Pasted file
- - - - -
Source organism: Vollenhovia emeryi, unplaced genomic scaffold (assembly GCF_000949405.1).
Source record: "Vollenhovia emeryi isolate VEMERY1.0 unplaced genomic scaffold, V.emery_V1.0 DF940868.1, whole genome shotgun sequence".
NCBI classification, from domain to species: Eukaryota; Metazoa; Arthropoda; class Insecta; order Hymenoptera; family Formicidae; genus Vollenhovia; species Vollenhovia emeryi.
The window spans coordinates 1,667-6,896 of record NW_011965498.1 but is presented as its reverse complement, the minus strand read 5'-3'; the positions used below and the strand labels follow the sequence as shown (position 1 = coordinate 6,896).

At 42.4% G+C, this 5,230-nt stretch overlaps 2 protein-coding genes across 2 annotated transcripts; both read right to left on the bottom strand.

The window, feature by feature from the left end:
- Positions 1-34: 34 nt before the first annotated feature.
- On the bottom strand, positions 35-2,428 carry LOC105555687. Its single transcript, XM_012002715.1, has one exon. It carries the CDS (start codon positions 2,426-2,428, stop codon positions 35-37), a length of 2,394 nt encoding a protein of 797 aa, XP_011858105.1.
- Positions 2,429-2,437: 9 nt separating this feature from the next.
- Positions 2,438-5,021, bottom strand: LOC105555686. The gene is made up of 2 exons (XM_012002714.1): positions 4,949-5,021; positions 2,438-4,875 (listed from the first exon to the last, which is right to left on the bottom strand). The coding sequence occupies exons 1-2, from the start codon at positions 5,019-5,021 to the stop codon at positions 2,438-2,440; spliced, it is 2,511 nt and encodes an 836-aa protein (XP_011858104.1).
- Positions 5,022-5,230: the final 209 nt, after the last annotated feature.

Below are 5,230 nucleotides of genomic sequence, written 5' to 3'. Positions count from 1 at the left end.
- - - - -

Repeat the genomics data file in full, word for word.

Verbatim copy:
Source organism: Vollenhovia emeryi, unplaced genomic scaffold (assembly GCF_000949405.1).
Source record: "Vollenhovia emeryi isolate VEMERY1.0 unplaced genomic scaffold, V.emery_V1.0 DF940868.1, whole genome shotgun sequence".
NCBI classification, from domain to species: Eukaryota; Metazoa; Arthropoda; class Insecta; order Hymenoptera; family Formicidae; genus Vollenhovia; species Vollenhovia emeryi.
The window spans coordinates 1,667-6,896 of record NW_011965498.1 but is presented as its reverse complement, the minus strand read 5'-3'; the positions used below and the strand labels follow the sequence as shown (position 1 = coordinate 6,896).

At 42.4% G+C, this 5,230-nt stretch overlaps 2 protein-coding genes across 2 annotated transcripts; both read right to left on the bottom strand.

The window, feature by feature from the left end:
- Positions 1-34: 34 nt before the first annotated feature.
- On the bottom strand, positions 35-2,428 carry LOC105555687. Its single transcript, XM_012002715.1, has one exon. It carries the CDS (start codon positions 2,426-2,428, stop codon positions 35-37), a length of 2,394 nt encoding a protein of 797 aa, XP_011858105.1.
- Positions 2,429-2,437: 9 nt separating this feature from the next.
- Positions 2,438-5,021, bottom strand: LOC105555686. The gene is made up of 2 exons (XM_012002714.1): positions 4,949-5,021; positions 2,438-4,875 (listed from the first exon to the last, which is right to left on the bottom strand). The coding sequence occupies exons 1-2, from the start codon at positions 5,019-5,021 to the stop codon at positions 2,438-2,440; spliced, it is 2,511 nt and encodes an 836-aa protein (XP_011858104.1).
- Positions 5,022-5,230: the final 209 nt, after the last annotated feature.

Below are 5,230 nucleotides of genomic sequence, written 5' to 3'. Positions count from 1 at the left end.